Laws of hydrodynamics and their application
The flow rate Q is defined to be the volume of fluid passing by some location through an area during a period of time. In symbols, this can be written as: Q = V / t
where V is the volume and t is the elapsed time. The units you would use in hydraulics for the volume flow are liter per minute or l/min.
The diameter of an oil line depends primarily on the volume flow. In order to answer this question, we derive the following relation:
Regarding a hose you see that flow rate and velocity are related. But flow rate also depends on the diameter of the hose. The precise relationship between flow rate Q and velocity v is: Q = dV /dt = A * v
A cross sectional area, V volume of the oil, v velocity oil
A brief overview of the flow velocities in different pipe sections:
Suction lines: 0.5 to 0.8 m / s
Return line: 2 to 4 m / s
Suction line with inlet: up to 1.4 m / s
Pressure line up to 100 bar: 2 to 4 m / s
Pressure line up to 315 bar: 3 to 12 m / s
Equation of continuity
The following figure shows oil flowing along a pipe of decreasing radius. Because oil, like other fluids is incompressible, the same amount of fluid must flow past any point in the tube in a given time. Here the cross-sectional area of the pipe decreases, so the velocity must necessarily increase. In general you can say that the flow rate must be the same at all points along the pipe:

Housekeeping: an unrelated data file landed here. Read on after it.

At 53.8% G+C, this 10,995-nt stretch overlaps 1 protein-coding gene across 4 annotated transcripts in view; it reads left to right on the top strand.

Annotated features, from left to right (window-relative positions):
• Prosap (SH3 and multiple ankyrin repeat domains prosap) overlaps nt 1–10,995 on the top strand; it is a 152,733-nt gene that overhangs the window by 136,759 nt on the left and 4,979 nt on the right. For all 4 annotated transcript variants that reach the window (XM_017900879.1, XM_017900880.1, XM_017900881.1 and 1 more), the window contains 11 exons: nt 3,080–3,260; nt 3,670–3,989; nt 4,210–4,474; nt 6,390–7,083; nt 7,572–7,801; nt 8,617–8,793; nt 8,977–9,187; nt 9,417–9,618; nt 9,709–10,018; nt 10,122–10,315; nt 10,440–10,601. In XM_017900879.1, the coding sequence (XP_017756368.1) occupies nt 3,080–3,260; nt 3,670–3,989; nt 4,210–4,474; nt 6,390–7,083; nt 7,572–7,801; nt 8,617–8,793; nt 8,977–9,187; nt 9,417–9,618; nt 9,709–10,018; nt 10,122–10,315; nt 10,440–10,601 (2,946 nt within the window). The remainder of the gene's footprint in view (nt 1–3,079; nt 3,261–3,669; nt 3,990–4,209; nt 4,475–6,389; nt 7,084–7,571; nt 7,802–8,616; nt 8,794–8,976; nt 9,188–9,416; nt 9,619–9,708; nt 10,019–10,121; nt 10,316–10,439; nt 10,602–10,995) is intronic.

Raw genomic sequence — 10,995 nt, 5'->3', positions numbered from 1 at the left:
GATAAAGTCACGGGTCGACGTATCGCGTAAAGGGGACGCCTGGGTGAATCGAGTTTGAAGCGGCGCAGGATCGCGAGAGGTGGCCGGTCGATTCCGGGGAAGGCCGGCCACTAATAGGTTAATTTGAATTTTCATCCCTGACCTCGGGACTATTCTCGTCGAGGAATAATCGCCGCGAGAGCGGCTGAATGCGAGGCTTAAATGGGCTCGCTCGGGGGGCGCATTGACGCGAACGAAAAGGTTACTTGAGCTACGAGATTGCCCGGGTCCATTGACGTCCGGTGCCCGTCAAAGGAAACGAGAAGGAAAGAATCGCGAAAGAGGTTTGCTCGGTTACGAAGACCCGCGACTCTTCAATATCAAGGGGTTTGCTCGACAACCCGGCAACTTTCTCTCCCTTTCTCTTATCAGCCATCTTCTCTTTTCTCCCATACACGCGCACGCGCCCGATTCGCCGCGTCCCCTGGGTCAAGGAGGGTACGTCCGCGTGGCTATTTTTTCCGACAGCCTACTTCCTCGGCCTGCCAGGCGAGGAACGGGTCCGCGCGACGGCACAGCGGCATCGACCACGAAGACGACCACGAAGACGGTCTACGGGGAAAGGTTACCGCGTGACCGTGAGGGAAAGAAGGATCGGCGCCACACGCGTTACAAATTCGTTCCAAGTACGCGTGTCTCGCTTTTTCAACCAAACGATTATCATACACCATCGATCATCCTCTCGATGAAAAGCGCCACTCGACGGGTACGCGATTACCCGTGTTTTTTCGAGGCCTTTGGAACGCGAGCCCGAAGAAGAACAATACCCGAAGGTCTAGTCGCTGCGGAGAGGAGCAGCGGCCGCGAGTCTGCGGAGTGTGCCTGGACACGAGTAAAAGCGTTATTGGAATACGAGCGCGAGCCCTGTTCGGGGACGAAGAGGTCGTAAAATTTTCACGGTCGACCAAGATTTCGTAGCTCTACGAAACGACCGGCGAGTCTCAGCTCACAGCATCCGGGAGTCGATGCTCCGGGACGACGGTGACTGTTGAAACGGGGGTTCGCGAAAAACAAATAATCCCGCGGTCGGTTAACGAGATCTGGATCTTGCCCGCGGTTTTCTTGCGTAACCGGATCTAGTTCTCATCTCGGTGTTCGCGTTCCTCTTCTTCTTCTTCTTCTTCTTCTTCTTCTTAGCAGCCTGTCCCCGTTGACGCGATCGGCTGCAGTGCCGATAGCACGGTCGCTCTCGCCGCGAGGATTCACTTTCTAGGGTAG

This is called the equation of continuity and is valid for any incompressible fluid. A nozzle is one appliance of this equation: it emerges with a large speed—that is the purpose of the nozzle.
Q1 = A1 * v1 ¦ Q2 = A2 * v2
since Q1 = Q2 follows: A1 * v1 = A2 * v2
Throttles as hydraulic components, can reduce the oil flow by their hydraulic resistance. By using these components you can, for example, reduce the piston velocity.
2A4: The velocity of a fluid in a tube with a cross sectional area of 23 cm2 is 1.7 m/s. Which velocity you get at a cross section constriction of 10 cm2?
v2 = 3,91 m/s